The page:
by Radi-0-head (261712)
    The Cox DVR is awful. From a usability perspective, TiVo blows it away.

    I've been through three. All of them like to spontaneously reboot themselves, especially while in the middle of recording a show (which is subsequently lost as the box spends 5 minutes booting up).

    If you start playback of a program that is being recorded, the DVR will stop when the program is finished recording, and throw you right back to the beginning of the program so you have to fast-forward to where you were. Maybe they fixed thi
    • I hate the Sci Atlanta DVRs.

      I like what it does, but it's kinda a pain in the ass.

    • 100% agreed.

      When fastforwarding, the audio will frequently lose sync with the video, and you'll have to rewind a bit to get try and get it to sync back up again.

      The "record only new episodes" feature should be renamed to "record anything in this timeslot, or nothing at all, whichever is more annoying".

      No 30 second skip forward.

      Sometimes after fast forwarding, it takes a good 5-10 seconds for the audio to come back on.

      Explanation of any of the video output settings are horrible. All it says is "Upconvert-1"
    • The Cox DVR is awful. From a usability perspective, TiVo blows it away.

      Ah, you apparently received one of the functional models. Consider yourself lucky that it works well enough to compare with TiVo.

      The horror stories range from them simply not working at all (regardless of how many times the customer has the unit grudgingly replaced by a tech who mumbles about "signal quality" and "poor power in this area"); to the DVR randomly recording whatever the hell it wants (and of course, not recording what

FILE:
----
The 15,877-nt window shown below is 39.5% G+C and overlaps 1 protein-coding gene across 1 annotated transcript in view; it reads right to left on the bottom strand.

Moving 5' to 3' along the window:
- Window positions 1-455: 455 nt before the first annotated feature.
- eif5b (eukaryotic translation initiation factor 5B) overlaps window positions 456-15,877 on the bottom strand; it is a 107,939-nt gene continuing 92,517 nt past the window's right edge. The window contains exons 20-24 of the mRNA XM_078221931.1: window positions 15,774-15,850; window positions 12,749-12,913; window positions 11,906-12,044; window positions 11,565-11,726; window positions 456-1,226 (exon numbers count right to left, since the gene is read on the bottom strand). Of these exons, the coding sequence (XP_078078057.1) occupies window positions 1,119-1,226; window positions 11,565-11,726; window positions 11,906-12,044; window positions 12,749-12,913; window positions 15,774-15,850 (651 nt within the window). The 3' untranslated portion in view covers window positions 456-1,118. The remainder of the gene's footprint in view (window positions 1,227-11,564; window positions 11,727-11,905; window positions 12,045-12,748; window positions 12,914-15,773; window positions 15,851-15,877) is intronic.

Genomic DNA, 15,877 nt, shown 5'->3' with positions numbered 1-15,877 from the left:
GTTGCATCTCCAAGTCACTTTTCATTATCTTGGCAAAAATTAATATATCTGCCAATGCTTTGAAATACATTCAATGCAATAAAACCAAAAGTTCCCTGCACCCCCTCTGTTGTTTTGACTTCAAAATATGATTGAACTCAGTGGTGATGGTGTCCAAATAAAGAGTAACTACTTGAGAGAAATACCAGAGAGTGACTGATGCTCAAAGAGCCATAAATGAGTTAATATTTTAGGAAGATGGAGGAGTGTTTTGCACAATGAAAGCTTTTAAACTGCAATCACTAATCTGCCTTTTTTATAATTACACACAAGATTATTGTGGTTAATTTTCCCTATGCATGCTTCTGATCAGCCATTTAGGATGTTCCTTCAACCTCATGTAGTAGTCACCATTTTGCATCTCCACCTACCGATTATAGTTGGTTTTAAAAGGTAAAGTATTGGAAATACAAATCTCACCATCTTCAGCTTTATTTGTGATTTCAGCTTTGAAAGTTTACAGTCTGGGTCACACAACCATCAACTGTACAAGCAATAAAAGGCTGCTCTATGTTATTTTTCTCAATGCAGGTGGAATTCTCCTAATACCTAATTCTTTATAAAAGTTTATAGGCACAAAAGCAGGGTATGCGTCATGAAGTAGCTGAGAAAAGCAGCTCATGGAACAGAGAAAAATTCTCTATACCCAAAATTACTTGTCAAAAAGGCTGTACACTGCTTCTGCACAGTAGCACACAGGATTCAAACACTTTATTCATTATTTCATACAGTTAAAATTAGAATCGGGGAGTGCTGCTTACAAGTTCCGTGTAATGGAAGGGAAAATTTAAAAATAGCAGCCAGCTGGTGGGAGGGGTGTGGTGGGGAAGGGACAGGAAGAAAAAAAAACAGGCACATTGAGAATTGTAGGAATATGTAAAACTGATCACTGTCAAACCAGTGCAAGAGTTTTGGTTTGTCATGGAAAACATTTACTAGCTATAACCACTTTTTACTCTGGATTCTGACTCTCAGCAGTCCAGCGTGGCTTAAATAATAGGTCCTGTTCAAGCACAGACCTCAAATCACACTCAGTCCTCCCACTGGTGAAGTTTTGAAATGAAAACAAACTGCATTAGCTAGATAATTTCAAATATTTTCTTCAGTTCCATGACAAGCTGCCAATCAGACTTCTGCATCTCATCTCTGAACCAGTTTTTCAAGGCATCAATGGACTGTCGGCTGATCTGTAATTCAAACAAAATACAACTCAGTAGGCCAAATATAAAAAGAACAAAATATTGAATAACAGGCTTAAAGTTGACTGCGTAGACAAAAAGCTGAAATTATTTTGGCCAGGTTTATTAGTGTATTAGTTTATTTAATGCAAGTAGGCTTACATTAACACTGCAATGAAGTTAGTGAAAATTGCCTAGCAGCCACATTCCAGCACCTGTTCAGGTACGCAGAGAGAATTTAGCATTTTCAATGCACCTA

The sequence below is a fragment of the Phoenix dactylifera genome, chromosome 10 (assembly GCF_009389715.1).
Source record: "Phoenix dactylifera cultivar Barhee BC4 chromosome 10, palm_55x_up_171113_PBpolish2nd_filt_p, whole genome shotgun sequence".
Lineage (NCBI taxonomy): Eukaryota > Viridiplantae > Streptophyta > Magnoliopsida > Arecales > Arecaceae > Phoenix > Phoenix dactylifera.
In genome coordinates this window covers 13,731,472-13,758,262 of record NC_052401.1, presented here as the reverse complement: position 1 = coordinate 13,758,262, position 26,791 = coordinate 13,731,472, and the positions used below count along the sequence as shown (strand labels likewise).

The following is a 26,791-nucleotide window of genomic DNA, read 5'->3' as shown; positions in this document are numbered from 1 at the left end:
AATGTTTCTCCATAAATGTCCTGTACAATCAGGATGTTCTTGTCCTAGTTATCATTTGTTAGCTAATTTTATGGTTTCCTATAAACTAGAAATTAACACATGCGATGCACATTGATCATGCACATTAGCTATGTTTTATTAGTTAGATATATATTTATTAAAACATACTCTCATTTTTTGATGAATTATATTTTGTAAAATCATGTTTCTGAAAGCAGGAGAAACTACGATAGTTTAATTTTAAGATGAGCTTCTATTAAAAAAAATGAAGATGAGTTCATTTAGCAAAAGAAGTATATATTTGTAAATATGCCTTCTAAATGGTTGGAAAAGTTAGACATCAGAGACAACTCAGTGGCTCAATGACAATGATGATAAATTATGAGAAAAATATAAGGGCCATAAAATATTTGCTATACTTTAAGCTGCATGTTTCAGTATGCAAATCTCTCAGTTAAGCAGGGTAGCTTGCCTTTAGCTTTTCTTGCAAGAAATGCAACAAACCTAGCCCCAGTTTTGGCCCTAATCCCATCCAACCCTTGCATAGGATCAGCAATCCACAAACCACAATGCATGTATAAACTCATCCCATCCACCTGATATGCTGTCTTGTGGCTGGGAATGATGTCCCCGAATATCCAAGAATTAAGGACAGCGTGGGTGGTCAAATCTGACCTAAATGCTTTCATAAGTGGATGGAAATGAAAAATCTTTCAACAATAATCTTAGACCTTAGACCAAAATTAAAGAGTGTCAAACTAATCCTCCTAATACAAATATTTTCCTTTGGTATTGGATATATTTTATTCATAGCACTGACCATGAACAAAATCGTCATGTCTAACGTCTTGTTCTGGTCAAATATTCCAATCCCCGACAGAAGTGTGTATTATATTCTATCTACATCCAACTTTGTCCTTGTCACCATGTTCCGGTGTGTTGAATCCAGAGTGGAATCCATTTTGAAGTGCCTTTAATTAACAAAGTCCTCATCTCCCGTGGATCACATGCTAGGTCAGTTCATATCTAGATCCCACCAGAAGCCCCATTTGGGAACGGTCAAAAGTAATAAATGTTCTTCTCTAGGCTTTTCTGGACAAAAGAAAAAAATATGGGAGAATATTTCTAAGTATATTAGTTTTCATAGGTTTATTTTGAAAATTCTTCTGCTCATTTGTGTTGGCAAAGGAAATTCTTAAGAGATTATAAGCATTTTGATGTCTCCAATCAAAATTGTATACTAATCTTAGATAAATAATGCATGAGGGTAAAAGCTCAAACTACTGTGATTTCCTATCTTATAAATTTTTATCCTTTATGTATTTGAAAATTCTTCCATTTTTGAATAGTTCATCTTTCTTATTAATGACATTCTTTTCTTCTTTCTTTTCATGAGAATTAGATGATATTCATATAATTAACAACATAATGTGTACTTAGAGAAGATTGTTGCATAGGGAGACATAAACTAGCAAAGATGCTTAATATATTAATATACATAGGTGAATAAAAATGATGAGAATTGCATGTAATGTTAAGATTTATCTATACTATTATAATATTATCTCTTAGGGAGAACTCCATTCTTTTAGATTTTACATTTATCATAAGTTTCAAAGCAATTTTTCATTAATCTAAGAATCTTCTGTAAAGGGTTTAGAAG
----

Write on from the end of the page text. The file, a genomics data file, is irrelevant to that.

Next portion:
• I just got the HD Tivo for DirecTV, but it looks like I'm in a bad location where I can't see any of the terrestrial HD transmitters. Apparently DirecTV's HD DVR can pull in local HD channels, but they're highly compressed, which seems to me like it defeats the purpose of going HD in the first place. And it sounds like it's user interface sucks too.

    So, IF:

    1. I could get full quality HD channels
    2. I could expand the disk capacity

    or

    1. It was setup to allow me to archive shows (fat chance)

    Then I would swi
  • "If Cox were to offer digital cable service with a TiVo branded DVR for about the same price as you are currently paying for satellite service each month, how likely would you be to switch from satellite TV to Cox cable that featured this TiVo branded DVR service?" (emphasis mine)

    The real story here isn't that Cox may slap the Tivo name on their DVRs. It's that they may be thinking about dropping their hideously high prices. For Cox to offer what I used to pay a month for satellite plus the cost of Tivo t
  • Every channel below 100 ("basic" cable and non-HD locals) is analog even with Cox's mislabeled "digital" service. They want to keep backwards compatibility with their analog subscribers, and don't want to spend the extra money to have separate digital channels for comedy central, cartoon network, etc.